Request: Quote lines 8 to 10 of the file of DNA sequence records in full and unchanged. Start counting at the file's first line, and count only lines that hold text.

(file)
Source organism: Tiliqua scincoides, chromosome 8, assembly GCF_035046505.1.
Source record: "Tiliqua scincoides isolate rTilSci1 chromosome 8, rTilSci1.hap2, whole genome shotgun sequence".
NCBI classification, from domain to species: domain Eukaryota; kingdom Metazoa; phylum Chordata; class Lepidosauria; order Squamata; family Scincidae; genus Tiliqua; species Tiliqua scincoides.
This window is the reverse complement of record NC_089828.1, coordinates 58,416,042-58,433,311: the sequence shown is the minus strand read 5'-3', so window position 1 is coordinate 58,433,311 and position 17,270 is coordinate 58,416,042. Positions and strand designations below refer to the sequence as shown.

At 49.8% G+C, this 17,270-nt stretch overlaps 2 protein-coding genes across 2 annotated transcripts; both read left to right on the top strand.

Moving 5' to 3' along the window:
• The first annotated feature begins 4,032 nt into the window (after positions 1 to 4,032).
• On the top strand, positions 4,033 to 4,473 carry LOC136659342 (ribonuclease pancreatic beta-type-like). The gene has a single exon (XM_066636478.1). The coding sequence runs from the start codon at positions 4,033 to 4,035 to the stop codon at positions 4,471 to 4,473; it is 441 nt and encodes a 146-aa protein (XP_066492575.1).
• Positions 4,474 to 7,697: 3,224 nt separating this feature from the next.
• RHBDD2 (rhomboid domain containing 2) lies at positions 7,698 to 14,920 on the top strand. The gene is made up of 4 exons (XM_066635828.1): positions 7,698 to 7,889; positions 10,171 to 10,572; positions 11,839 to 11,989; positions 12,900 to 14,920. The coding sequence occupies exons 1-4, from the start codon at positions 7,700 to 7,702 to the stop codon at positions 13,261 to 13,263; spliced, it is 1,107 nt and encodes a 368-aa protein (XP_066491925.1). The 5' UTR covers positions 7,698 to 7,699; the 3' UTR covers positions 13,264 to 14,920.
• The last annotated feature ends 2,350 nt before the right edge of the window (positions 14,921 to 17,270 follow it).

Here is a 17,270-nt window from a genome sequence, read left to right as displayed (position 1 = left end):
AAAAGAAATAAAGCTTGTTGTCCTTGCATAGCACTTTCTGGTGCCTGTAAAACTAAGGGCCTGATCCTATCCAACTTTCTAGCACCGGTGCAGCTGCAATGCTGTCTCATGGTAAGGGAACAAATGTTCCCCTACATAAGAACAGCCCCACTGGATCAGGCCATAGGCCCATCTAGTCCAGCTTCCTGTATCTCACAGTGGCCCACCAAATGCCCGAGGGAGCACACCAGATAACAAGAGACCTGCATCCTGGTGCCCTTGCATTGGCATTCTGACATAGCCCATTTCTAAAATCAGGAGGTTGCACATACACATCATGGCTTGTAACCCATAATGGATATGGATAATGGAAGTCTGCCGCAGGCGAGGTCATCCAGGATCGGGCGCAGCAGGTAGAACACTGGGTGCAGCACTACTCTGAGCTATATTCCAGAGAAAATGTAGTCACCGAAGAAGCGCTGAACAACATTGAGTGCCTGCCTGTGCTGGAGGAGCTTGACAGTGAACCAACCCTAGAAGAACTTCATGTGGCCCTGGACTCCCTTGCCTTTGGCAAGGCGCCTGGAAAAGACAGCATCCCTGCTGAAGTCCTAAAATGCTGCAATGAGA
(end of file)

• On the top strand, positions 4,033 to 4,473 carry LOC136659342 (ribonuclease pancreatic beta-type-like). The gene has a single exon (XM_066636478.1). The coding sequence runs from the start codon at positions 4,033 to 4,035 to the stop codon at positions 4,471 to 4,473; it is 441 nt and encodes a 146-aa protein (XP_066492575.1).
• Positions 4,474 to 7,697: 3,224 nt separating this feature from the next.
• RHBDD2 (rhomboid domain containing 2) lies at positions 7,698 to 14,920 on the top strand. The gene is made up of 4 exons (XM_066635828.1): positions 7,698 to 7,889; positions 10,171 to 10,572; positions 11,839 to 11,989; positions 12,900 to 14,920. The coding sequence occupies exons 1-4, from the start codon at positions 7,700 to 7,702 to the stop codon at positions 13,261 to 13,263; spliced, it is 1,107 nt and encodes a 368-aa protein (XP_066491925.1). The 5' UTR covers positions 7,698 to 7,699; the 3' UTR covers positions 13,264 to 14,920.